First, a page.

Suicide Prevention

Suicide Risk Factors

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While no single risk factor predicts suicidal behaviour, it is helpful to be aware of circumstances that could contribute to being suicidal.

A combination of these factors that would contribute to increased vulnerability of risk.

  • Previous attempts
  • Having a family member or a person close to them die by suicide
  • Exposure to family violence, including physical or sexual abuse
  • Substantial drug or alcohol use
  • Eating disorders
  • Significant life transitions (e.g. death of a partner, job loss)
  • Mental health diagnoses (e.g. bipolar or other depressive disorders, schizophrenia, borderline personality disorder)
  • Serious physical illness
  • Severe and long-lasting pain
  • Living with few or no significant social contacts
  • Feeling of being a burden to others
  • Feelings of hopelessness and helplessness
  • Few or no significant sources for stress management and relief

Suicide Warning Signs

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In addition to recognizing a pattern of risk factors in someone you know, it also helps to pay attention to warning signs—indicators, messages or behaviours that could be suicidal communications.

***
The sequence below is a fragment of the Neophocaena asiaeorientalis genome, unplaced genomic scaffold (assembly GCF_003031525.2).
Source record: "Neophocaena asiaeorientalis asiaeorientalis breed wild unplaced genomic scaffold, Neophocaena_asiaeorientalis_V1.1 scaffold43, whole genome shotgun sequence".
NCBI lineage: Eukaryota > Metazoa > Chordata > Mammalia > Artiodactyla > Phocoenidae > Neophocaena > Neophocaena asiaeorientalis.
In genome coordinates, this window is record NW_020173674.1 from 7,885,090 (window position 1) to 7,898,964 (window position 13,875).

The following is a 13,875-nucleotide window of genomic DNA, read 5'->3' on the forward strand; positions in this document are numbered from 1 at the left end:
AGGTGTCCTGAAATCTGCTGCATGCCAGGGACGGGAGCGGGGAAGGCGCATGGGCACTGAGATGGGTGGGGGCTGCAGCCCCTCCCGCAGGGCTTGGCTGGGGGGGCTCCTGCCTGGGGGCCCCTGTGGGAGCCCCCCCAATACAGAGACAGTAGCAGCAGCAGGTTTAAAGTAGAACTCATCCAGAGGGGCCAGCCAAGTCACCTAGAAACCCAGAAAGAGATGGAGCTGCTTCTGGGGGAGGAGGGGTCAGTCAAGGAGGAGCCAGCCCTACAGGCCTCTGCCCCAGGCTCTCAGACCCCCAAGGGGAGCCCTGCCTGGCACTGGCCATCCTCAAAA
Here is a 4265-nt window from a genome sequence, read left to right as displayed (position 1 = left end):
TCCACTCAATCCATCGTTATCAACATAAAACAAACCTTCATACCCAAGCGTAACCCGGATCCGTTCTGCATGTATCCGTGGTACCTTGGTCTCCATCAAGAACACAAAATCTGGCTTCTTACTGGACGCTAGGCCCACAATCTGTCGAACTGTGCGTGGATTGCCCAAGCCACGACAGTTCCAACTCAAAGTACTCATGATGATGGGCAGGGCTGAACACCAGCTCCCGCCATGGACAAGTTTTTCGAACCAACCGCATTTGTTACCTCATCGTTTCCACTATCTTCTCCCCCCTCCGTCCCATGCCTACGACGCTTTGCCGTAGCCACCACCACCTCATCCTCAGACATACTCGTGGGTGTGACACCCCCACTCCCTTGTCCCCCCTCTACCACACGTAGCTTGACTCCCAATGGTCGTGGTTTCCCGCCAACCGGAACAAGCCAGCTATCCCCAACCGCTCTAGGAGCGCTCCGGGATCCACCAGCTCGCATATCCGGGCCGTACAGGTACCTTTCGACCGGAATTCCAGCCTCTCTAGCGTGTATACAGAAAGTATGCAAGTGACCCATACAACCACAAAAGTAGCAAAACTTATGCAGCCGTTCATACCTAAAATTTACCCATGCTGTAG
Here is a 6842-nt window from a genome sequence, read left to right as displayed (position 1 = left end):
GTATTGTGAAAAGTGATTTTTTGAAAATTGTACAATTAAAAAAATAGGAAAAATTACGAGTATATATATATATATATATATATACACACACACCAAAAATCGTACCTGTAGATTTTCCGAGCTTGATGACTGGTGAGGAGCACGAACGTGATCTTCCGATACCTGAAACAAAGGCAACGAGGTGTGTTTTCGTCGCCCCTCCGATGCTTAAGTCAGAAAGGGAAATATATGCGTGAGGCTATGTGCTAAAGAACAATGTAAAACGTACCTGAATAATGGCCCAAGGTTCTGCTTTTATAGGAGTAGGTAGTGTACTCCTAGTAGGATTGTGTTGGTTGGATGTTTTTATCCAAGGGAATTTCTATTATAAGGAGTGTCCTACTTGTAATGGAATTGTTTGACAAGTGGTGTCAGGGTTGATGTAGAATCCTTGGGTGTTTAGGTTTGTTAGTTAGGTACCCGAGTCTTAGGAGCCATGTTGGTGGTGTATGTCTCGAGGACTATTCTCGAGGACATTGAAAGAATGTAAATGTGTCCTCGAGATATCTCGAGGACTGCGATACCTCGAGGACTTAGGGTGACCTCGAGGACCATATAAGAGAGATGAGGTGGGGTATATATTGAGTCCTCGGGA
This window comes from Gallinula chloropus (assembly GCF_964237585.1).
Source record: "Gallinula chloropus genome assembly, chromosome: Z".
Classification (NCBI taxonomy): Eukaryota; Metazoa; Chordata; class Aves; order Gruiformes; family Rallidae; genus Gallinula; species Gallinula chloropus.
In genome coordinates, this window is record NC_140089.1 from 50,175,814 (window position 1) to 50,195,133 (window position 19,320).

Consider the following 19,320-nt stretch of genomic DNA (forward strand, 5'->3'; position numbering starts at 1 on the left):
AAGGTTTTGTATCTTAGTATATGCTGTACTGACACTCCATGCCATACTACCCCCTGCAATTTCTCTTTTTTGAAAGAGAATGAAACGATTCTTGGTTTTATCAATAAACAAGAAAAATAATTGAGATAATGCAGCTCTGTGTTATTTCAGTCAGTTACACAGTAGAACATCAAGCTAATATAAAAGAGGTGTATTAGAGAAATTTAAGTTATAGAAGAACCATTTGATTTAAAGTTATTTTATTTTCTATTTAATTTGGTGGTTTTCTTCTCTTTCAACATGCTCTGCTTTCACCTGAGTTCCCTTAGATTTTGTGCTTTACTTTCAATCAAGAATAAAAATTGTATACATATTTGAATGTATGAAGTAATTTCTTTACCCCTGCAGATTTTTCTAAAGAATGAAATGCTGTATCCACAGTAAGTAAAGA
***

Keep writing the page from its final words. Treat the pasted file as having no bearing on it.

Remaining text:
• Threatening to hurt or kill him/herself, or talking of wanting to hurt or kill him/herself; and/or, looking for ways to kill him/herself by seeking access to firearms, available pills or other means; and/or, talking or writing about death, dying or suicide, when these actions are out of the ordinary.
  • Saying they have no hope, feel trapped or feel there is no point in "going on".
  • Drinking more alcohol or using drugs, including prescription medicines.
  • No longer wanting to see people and spending increased time alone.
  • No longer taking care of themselves or following medical advice.
  • Giving away their things and/or hurrying to complete a will or settling other financial affairs.